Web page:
If you feel like you are leaving money on the table? You probably are.

If you feel like you are leaving money on the table? You probably are.

Pricing is probably the most important lever to influence and impact profitability. A McKinsey study reveals that effective pricing strategies and tactics can deliver a 2 to 7 percent increase in return on sales.

If your prevalent concerns are around churn, and not risking your relationship with prospects and existing customers, you are in all likelihood either under-pricing or discounting heavily. An independent research of 2,200 SaaS companies suggests that only 6% have done sophisticated pricing research on buyer needs, and willingness to pay.

Pricing is a dynamic tool for growth and it is imperative that you engage with your pricing strategy consciously. Here is Joshua Bloom’s (Managing Partner, North America, for the global strategy consulting firm - Simon-Kucher & Partners) take on why companies start a pricing project, and the trends he has observed. The following insight is from author Ajit Ghuman’s book Price To Scale.


I’m wary of my own selection bias because I tend to work with companies who feel that they have pricing power — but that’s not always the case.

In about 20 percent of projects I work on, we’re being asked to come in, because they want to get more aggressive, or try to find ways to simplify or gain share, or potentially price more aggressively and figure out how to do that in a controlled manner.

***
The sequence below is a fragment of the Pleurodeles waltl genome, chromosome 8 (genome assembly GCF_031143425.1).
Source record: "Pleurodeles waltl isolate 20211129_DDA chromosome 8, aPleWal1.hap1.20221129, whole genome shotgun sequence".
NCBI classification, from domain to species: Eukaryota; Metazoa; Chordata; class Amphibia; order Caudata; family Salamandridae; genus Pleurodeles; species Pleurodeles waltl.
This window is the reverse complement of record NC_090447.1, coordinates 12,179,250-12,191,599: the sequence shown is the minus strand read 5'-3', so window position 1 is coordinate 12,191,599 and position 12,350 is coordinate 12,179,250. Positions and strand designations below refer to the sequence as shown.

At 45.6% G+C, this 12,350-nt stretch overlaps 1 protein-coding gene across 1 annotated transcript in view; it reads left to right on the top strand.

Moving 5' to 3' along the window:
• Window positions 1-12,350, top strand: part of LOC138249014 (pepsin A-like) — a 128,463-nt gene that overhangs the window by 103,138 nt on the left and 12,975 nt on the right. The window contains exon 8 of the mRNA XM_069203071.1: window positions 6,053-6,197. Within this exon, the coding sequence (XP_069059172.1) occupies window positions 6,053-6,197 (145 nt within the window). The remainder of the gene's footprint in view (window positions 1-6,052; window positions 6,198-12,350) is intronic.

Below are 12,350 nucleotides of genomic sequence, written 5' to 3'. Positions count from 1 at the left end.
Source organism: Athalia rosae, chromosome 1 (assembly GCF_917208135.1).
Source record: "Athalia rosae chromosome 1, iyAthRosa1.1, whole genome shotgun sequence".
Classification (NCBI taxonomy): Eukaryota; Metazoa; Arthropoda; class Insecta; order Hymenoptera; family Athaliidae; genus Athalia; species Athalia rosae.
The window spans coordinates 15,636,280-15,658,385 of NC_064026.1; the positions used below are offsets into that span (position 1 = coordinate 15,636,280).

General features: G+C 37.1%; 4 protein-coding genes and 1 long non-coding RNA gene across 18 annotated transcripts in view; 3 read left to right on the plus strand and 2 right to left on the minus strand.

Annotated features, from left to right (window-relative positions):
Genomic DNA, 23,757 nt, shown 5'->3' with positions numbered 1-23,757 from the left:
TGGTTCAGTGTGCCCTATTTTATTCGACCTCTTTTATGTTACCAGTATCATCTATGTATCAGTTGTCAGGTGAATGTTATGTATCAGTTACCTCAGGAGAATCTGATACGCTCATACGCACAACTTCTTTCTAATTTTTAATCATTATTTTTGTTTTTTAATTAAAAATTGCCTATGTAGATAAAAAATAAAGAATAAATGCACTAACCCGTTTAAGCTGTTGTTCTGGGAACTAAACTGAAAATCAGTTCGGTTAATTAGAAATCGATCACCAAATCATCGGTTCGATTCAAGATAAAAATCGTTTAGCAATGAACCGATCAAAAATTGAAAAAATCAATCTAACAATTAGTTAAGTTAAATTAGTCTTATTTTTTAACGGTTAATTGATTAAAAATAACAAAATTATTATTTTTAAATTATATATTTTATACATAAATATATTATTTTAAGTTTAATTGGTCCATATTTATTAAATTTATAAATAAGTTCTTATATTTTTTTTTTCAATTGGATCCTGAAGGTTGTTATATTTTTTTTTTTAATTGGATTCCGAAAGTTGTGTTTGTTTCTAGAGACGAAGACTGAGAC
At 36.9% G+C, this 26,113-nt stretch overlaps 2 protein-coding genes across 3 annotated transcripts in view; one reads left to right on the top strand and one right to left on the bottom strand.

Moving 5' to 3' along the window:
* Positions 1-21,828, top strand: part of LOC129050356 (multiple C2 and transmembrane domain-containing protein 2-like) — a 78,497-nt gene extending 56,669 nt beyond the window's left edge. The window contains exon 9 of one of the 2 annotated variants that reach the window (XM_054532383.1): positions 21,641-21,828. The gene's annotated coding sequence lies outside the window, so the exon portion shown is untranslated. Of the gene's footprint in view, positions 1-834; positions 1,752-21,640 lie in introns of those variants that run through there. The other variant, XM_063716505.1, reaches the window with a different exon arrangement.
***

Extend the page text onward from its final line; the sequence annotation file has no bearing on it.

The majority of companies I work with feel that they’re leaving money on the table. And we often find that they are, and their pricing elasticity is pretty low. It’s a bit of a self-fulfilling prophecy — if you feel you’re leaving money on the table, you probably are.

But I have seen elasticities across numerous studies that are fundamentally different from those you get in a consumer study. One of the benefits for Simon-Kucher & Partners is that when we take a step back, we have vertical practices across different industries.

Yet, the elasticities are different. Another way to think about a proxy for elasticity is how important pricing is as a value driver, or as a purchase decision criterion.

If you do a consumer study, price is typically the number one factor for consumer-packaged goods or suchlike.

But if you do the same study in B2B software, it will not be surprising to see that it becomes something like the third to seventh most important factor.

It’s a proxy for saying, “Yes, pricing matters.” It’s not that it doesn’t matter at all, but on a relative basis, I think the software industry has much more pricing power than other product types.